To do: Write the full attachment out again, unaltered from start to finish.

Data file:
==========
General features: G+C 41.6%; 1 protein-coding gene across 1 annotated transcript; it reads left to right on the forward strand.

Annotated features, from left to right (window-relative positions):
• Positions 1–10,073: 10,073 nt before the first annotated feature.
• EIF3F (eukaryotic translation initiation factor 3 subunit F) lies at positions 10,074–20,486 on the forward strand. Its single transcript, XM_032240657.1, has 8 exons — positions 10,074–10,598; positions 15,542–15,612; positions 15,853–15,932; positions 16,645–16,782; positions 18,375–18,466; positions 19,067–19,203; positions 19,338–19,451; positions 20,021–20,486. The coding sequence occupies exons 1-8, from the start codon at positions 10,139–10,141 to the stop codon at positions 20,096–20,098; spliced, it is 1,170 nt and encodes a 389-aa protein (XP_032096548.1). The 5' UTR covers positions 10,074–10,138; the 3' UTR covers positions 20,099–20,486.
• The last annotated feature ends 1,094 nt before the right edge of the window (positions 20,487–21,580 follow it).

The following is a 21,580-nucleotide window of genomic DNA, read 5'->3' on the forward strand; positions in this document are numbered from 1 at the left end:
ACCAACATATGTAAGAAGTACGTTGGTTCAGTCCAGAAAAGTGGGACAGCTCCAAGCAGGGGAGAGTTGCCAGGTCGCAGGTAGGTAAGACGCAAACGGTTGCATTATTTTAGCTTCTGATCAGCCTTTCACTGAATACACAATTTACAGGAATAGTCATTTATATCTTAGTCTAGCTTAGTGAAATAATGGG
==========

General features: G+C 41.6%; 1 protein-coding gene across 1 annotated transcript; it reads left to right on the forward strand.

Annotated features, from left to right (window-relative positions):
• Positions 1–10,073: 10,073 nt before the first annotated feature.
• EIF3F (eukaryotic translation initiation factor 3 subunit F) lies at positions 10,074–20,486 on the forward strand. Its single transcript, XM_032240657.1, has 8 exons — positions 10,074–10,598; positions 15,542–15,612; positions 15,853–15,932; positions 16,645–16,782; positions 18,375–18,466; positions 19,067–19,203; positions 19,338–19,451; positions 20,021–20,486. The coding sequence occupies exons 1-8, from the start codon at positions 10,139–10,141 to the stop codon at positions 20,096–20,098; spliced, it is 1,170 nt and encodes a 389-aa protein (XP_032096548.1). The 5' UTR covers positions 10,074–10,138; the 3' UTR covers positions 20,099–20,486.
• The last annotated feature ends 1,094 nt before the right edge of the window (positions 20,487–21,580 follow it).

The following is a 21,580-nucleotide window of genomic DNA, read 5'->3' on the forward strand; positions in this document are numbered from 1 at the left end:
ACCAACATATGTAAGAAGTACGTTGGTTCAGTCCAGAAAAGTGGGACAGCTCCAAGCAGGGGAGAGTTGCCAGGTCGCAGGTAGGTAAGACGCAAACGGTTGCATTATTTTAGCTTCTGATCAGCCTTTCACTGAATACACAATTTACAGGAATAGTCATTTATATCTTAGTCTAGCTTAGTGAAATAATGGG